The LDS cannery has prepackaged cans of staple foods, one person/months worth is 6 cans, $20ish total price (I havent checked lately for exact). You want to get 5 cans grains ( rice, oats) and one of beans per person/month. You can get one months worth per month. Or, package your own grains in cheap or free 5 gallon buckets. You can store under your bed. If you move your bed away from the wall 1 ft., you can store 1 years supply for one person (so, 6 months for the 2 of you) in 12 5 gallon buckets, stacked 2 high in this waste space. Or raise the bed, and put under it. You cn put flat LDS cases of cans on the floor of your closet, proabably another years worth, flat, not stacked, and then just put your shoes on top of these. 


So, you have enough money and room to add at least one months worth of staples per month. Start now.

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Readiness for a collapse

I have been thinking more about Cherihuka's comments that she really isn't too prepared.  Sometimes I feel a lot the same.  My small suburban garden is profoundly too small to feed my household.

Yet for the current state of the world we are fairly well adapted.  I have a day job as a professional and quitting to live off the land doesn't make sense at the current time.

Should we experience a many-month long collapse like Venezuela, I hope that our stored food and water would get us through the transition period.

The big advantage I think we have, thanks to the Crash Course, is that we are already anticipating collapse and can change our life routines fairly promptly when the starting gun fires and it is completely clear that "the Titanic has begun to list."  We are through the denial phase and the early making-sense-of-it phase.

I already have a good idea what pipes, pumps and purifiers I need to finish our rainwater collection system.  I know where I would expand the garden, how much compost and mulch I would want delivered, etc. where to put the chicken coop and that I need to find a meat CSA and veggie CSA promptly.

And as soon as my wife sees the need, we could convert our pretty lawn to garden over a few weeks.

However, my very smart, but unaware neighbors will spend much of the collapse period denying that it is happening and repeating the mantra "everything will be back to normal soon."

So maybe what we have is greater readiness for collapse.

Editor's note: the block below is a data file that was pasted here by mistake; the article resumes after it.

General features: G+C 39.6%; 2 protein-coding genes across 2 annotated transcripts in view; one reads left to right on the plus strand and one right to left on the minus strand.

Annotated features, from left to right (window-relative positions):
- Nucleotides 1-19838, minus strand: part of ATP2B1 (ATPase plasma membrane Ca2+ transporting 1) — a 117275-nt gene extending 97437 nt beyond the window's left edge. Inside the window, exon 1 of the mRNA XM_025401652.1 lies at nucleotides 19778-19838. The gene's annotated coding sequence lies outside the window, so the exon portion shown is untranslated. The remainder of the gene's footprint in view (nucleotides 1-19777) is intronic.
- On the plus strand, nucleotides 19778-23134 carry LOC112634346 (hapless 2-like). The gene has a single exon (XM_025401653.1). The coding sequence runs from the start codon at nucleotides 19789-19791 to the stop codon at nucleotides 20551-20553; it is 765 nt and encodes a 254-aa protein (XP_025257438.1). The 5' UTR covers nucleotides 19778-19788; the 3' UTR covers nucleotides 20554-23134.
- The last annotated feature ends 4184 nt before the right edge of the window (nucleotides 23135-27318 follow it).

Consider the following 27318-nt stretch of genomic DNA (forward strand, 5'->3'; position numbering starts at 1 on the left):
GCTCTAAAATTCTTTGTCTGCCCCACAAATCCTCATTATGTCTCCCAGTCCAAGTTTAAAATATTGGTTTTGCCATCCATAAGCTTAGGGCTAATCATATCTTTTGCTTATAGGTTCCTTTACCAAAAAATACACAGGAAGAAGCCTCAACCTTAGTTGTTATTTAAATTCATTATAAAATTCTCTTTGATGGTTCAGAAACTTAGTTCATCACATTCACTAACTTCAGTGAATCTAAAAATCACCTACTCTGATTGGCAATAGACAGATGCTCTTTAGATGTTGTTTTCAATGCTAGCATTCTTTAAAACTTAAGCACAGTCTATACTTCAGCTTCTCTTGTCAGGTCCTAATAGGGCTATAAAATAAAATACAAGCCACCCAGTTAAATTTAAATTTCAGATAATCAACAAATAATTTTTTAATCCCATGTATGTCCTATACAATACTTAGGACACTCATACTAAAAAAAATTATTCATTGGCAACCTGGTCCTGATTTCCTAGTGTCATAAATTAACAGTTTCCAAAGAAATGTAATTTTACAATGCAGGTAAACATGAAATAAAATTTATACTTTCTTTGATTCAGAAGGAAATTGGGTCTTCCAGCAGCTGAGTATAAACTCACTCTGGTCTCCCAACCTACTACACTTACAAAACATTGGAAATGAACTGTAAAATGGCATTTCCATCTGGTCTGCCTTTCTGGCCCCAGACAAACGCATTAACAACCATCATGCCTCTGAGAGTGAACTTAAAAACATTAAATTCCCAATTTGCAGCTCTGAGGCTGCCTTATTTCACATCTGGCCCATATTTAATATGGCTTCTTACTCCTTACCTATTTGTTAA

Super cheap food storage strategy for a transition

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robie robinson
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gave  up trying to string the 21st century out into the...instead found i could live with the 19th early 20th century technology and am waiting to step back. Our community needs a miller and harness maker/tanner. pretty much ready.

Kelsey continues her healthy approach towards parturition. 


Yoxa's picture
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Something else to collect: recipes

Half a ton of grains and beans in the pantry would be A Good Thing, but give thought to what you'd actually do with them when the time comes to use them.

Collect recipes for a variety of ways to cook the things you're storing, and test them now to find out what you like. Collect spices and condiments accordingly, to add to your stash. That could make a big difference to your pleasure in eating, either for simply rotating your supplies or in time of actual need.

Also, since we're preparing for collapse, make sure you're equipped for some basic cooking without electricity if needed. and know how to use what you've got.

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On that episode of Twilight Zone, it's always been one of my favorites.

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Great Post Sand Puppy

I chuckled when I read your post, as my family has pretty much had the same conversation up fact, we have a large enough property where it is too our benefit to convert some of the lawn into productive land....  So, I doubled the size of the garden this year, and made the "green effort" of doing so without using any fossil fuels.  I was so into the work that I actually spent many mornings before school (a few times out in the garden right before 5:00 A.M.) working on getting the grass/roots out of the soil.  It looks pretty good.

There was an extensive area that we cleared for the orchard, and I have to admit a sick pleasure in going around and putting out random squash seeds in mounds of dirt.  Trying the indigenous approach.  If the shit hits the fan, I hope to have plenty of squash and dry beans to make it through the winter. 

Our chickens arrive on Sunday!



Grover's picture
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Garage sales as mining sites

I like to go to garage sales late on Sunday afternoon. People have garage sales to get rid of unwanted stuff. Early birds get there early and snap up the "good" stuff. When I get there, the pickings can be pretty slim and the folks having the sale are ready to get on with their lives.